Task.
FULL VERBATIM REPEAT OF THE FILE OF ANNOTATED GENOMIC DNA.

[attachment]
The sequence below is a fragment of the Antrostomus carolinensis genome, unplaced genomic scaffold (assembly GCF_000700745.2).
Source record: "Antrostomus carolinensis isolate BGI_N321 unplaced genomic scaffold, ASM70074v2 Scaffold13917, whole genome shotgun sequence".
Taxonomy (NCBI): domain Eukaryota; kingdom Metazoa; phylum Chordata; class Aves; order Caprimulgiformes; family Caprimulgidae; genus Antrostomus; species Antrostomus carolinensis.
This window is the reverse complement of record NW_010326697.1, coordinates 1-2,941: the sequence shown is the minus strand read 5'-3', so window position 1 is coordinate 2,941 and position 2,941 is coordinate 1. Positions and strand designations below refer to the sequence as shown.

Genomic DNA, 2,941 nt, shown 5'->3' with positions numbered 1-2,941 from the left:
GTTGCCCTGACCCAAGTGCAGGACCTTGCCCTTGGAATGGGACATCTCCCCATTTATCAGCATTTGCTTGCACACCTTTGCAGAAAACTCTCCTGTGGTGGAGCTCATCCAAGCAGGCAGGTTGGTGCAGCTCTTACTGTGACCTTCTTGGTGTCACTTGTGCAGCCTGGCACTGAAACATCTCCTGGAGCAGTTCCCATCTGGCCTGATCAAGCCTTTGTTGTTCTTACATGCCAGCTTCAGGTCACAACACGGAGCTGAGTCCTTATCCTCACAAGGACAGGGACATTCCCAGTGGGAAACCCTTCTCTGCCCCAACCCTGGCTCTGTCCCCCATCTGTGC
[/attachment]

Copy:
The sequence below is a fragment of the Antrostomus carolinensis genome, unplaced genomic scaffold (assembly GCF_000700745.2).
Source record: "Antrostomus carolinensis isolate BGI_N321 unplaced genomic scaffold, ASM70074v2 Scaffold13917, whole genome shotgun sequence".
Taxonomy (NCBI): domain Eukaryota; kingdom Metazoa; phylum Chordata; class Aves; order Caprimulgiformes; family Caprimulgidae; genus Antrostomus; species Antrostomus carolinensis.
This window is the reverse complement of record NW_010326697.1, coordinates 1-2,941: the sequence shown is the minus strand read 5'-3', so window position 1 is coordinate 2,941 and position 2,941 is coordinate 1. Positions and strand designations below refer to the sequence as shown.

Genomic DNA, 2,941 nt, shown 5'->3' with positions numbered 1-2,941 from the left:
GTTGCCCTGACCCAAGTGCAGGACCTTGCCCTTGGAATGGGACATCTCCCCATTTATCAGCATTTGCTTGCACACCTTTGCAGAAAACTCTCCTGTGGTGGAGCTCATCCAAGCAGGCAGGTTGGTGCAGCTCTTACTGTGACCTTCTTGGTGTCACTTGTGCAGCCTGGCACTGAAACATCTCCTGGAGCAGTTCCCATCTGGCCTGATCAAGCCTTTGTTGTTCTTACATGCCAGCTTCAGGTCACAACACGGAGCTGAGTCCTTATCCTCACAAGGACAGGGACATTCCCAGTGGGAAACCCTTCTCTGCCCCAACCCTGGCTCTGTCCCCCATCTGTGC